Baseball players think that if they have a good game while wearing a certain t-shirt that they should keep wearing that t-shirt. I’m fairly certain that benching a player while he’s on a hot streak would go over in the clubhouse like a fart in an elevator.

  11. eternal on August 17th, 2007 2:05 pm

    I was playing MLB 07 this morning and Reed hit 4-5 with a HR. He’s hot. I think we should bring him up…

  12. Gomez on August 17th, 2007 2:06 pm

    Wily Mo’s one asset, his immense power, will be somewhat neutralized by playing home games in RFK Cavern. Does Bowden not notice these things?

  13. scraps on August 17th, 2007 2:09 pm

    I also think we can’t forget the human aspect. No, managers shouldn’t always make decisions just because it’s what “the book” says to do, but I’m not sure a veteran player revolt is such a good thing, either. And a baseball player’s belief in “hot streaks” is probably stronger than an average person’s.

    As I said at the start, I understand why a manager overvalues a streak and makes decisions accordingly. I was disagreeing with the people here who think that Vidro should in fact hit better because he’s on a streak; that he’s on a streak because he is actually performing better, anyone can see it, it’s “obvious”. rsrobinson, for example, wasn’t arguing that there’d be a veteran revolt, etc; he was arguing that you should leave Vidro in because he’s on a hot streak.

  14. sparky on August 17th, 2007 2:11 pm

    162…I may be wrong, but it almost seems that WMP would be better suited to hit homers in RFK than your average power hitter. When he connects, it seems like he hits it harder/farther than an average homer. Obviously this is just my observation, but it’s an interesting theory I guess.

  15. Jeff Nye on August 17th, 2007 2:12 pm

    His middle name is Modesto? Really?

  16. sparky on August 17th, 2007 2:13 pm

    Also, when is the new stadium in DC going up? If it is in the next year or two, RFK’s park factors might have a smaller impact on personnel decisions.

  17. davepaisley on August 17th, 2007 2:14 pm

    “Doesn’t anyone want to talk about Wily Mo Pena?”

    I always imagine his name being pronounced Wye-lee, not Will-ee, thereby making him seem to be some sort of Looney tunes character. We should have way more cartoon characters in baseball, except maybe canaries with glasses.

  18. JMHawkins on August 17th, 2007 2:17 pm

    Why I’d love to talk about Willie Mo Pena.

    for the 10 games immediately preceeding July 26th, Willie Mo when 2 for 21.

    On July 26th, he went 4-5 with 2 doubles, a Funk Blast, 4 Ribeye steaks, for a .800 AVG, 1.800 SLG, and an OPS of 2.600 for the day.

    Since then, he’s gone 4 for 19, for a .211 AVG, .316 SLG and a .634 OPS.

    For anyone who would rather talk about Vidro, well,

    From July 12 through July 23, he went 17 for 34. A .500 AVG! Hot! Keep him in the lineup!

    From July 24 through July 29, he went 4 for 20. A .200 AVG. Not hot. Bench him!

    From July 30 through August 4, he went 9 for 22, a .409 AVG. Hot! Get him back into the lineup!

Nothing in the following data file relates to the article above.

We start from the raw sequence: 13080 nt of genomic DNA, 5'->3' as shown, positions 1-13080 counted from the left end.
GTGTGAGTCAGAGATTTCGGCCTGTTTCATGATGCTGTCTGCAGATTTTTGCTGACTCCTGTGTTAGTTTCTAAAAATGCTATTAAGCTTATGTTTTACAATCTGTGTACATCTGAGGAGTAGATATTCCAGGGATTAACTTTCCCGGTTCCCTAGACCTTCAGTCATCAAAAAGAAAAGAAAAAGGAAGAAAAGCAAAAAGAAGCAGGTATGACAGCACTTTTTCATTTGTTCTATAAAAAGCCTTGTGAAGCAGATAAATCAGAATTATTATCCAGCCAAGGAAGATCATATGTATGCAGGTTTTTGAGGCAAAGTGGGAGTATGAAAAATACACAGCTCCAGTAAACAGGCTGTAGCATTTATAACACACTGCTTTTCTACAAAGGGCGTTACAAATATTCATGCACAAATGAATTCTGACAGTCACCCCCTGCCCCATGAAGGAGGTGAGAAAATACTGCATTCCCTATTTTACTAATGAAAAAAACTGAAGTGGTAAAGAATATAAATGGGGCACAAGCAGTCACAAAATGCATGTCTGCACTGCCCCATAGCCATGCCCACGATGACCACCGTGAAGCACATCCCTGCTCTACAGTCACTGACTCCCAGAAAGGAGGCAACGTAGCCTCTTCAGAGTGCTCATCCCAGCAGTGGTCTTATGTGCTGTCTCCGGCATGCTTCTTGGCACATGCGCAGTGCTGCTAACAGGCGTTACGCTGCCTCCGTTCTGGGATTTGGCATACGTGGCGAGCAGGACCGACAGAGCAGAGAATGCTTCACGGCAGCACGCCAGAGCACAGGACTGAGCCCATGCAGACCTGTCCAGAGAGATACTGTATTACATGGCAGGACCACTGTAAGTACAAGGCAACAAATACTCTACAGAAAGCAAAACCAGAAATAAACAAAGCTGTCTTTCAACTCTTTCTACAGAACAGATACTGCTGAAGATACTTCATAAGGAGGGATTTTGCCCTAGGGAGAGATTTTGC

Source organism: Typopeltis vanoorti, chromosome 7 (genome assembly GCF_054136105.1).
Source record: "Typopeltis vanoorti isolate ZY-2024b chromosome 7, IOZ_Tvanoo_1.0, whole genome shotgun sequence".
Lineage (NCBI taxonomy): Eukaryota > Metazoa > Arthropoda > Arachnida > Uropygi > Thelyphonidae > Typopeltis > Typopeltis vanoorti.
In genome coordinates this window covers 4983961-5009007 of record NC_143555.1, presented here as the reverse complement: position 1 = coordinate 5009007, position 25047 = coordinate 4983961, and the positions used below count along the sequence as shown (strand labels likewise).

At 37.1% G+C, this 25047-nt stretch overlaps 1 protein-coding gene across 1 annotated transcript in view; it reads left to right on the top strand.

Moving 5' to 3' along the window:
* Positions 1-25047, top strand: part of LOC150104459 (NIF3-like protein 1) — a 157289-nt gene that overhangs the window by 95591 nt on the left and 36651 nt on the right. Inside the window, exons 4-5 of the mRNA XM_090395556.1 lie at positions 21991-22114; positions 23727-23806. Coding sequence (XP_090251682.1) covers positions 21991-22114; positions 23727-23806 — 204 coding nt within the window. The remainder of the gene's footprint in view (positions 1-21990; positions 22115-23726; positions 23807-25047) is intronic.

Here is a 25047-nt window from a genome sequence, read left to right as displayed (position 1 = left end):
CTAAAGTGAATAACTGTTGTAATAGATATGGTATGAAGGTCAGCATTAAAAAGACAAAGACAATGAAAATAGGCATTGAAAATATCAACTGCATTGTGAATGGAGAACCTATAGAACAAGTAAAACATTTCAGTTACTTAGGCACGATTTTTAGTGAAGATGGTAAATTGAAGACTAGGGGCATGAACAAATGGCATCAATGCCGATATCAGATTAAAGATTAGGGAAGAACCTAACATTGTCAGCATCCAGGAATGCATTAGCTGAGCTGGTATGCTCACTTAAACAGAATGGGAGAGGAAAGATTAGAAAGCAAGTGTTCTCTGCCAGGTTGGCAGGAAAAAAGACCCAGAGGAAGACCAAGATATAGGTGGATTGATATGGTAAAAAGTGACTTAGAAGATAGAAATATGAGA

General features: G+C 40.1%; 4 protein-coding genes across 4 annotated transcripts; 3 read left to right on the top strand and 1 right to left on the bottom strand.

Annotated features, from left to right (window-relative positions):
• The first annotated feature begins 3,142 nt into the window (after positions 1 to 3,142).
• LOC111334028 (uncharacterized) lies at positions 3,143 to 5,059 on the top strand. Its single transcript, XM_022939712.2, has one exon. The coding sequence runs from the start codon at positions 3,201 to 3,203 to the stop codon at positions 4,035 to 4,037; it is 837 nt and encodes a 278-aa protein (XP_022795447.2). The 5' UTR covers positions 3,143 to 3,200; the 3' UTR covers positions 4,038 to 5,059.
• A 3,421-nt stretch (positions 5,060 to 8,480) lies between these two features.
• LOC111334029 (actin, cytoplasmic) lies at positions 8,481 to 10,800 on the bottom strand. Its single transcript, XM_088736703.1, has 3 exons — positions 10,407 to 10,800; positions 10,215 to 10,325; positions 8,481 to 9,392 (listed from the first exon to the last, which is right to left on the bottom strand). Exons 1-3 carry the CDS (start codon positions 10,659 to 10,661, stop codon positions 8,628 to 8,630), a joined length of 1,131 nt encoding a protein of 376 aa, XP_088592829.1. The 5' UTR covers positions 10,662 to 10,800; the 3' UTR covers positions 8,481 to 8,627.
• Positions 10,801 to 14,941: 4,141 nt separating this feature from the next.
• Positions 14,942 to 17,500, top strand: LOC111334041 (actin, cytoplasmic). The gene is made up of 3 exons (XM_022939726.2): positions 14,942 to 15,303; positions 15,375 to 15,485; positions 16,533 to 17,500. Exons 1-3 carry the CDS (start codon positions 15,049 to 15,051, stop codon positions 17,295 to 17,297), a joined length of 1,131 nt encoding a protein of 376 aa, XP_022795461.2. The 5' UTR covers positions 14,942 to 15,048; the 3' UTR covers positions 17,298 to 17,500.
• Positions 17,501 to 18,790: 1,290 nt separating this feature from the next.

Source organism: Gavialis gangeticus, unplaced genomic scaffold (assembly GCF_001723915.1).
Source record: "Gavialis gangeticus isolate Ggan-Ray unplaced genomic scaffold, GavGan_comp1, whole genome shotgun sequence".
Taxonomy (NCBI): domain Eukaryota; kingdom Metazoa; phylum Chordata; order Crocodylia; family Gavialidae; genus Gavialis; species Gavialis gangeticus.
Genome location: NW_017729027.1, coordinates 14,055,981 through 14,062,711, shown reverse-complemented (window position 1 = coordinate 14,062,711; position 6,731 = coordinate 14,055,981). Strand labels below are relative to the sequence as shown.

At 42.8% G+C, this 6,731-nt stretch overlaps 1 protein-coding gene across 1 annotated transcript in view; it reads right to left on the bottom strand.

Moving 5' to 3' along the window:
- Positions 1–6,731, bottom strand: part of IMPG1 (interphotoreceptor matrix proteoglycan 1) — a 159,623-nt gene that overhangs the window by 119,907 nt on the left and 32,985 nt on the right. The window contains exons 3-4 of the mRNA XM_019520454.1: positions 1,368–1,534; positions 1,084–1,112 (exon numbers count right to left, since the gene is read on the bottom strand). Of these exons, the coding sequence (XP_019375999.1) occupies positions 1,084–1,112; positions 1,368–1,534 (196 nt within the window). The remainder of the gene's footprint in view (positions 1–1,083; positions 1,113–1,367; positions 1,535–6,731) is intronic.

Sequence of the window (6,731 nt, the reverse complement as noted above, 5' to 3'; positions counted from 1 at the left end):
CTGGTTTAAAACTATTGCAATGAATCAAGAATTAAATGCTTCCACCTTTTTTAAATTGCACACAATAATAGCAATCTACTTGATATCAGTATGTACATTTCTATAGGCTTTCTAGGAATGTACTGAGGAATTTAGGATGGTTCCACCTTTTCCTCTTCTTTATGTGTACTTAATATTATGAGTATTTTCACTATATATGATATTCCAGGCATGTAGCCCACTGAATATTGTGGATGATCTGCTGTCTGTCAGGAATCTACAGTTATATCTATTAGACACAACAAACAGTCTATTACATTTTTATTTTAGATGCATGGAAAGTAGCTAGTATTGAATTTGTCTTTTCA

Yay for believing in the predictive powers of hot and cold streaks.

  19. Paul B on August 17th, 2007 2:18 pm

    Should we stop pitching Jeff Weaver because there is no way he keeps throwing CG shutouts?

    You bench him if you have someone better to take his place.

    If Jeff Weaver was your 5th pitcher, and your team suddenly acquired Johan Santana, would you keep Weaver in the rotation because he pitched a complete game shutout?

  20. Sec 108 on August 17th, 2007 2:19 pm

    Modesto, really.

  21. Cynical Optimist on August 17th, 2007 2:21 pm

    162, 164 & 166 – The new park in DC will be ready for Opening Day 2008. No use worrying about RFK effects any more.

  22. JMHawkins on August 17th, 2007 2:22 pm

    Modesto, really.

    And here I thought it was Fresno.

  23. Sec 108 on August 17th, 2007 2:27 pm

    Modesto means modest in Spanish. Fresno means Ash Tree, which I believe is what Wily Modest Pena’s bat is made of. If and when he manages to make solid contact with his Fresno bat he can hit it out of any ballpark.

  24. julian on August 17th, 2007 2:28 pm

    Here’s a thorny issue:

    How do you tell whether a player’s “hot streak” is simply due to stochastic (random) fluctuations or is actually an indicator that the player has improved in some way (eg. made a swing change, has increased confidence/experience, etc.)? Or do these factors usually have a negligible effect?

  25. rsrobinson on August 17th, 2007 2:33 pm

    rsrobinson, for example, wasn’t arguing that there’d be a veteran revolt, etc; he was arguing that you should leave Vidro in because he’s on a hot streak.

    I never said anything about a hot streak, I said Vidro should be in the lineup right now because he’s been hitting well. Those are different concepts. A hot streak implies random good fortune is involved while the other is performance based.

    It should be obvious to anyone watching Mariners games that over the past month Vidro has been hitting the ball harder and more consistently than earlier in the season. Even many of his outs are well-struck balls. His increased production isn’t due to sunspots, the alignment of the stars, or “rubbing a lucky rabbit’s foot bare” it’s because he’s performing at a higher level than earlier in the season.

  26. Bearman on August 17th, 2007 2:35 pm

    As far as this rumor goes that Contreras if he pitches well againist the M’s they will aquire him as soon as tommorrow is utter nonsense.

    As I said in other blogs and in the forum of the 4 SPs to have cleared waviers that Jay Stark article on ESPN points out only 2 of the four would be a good fit.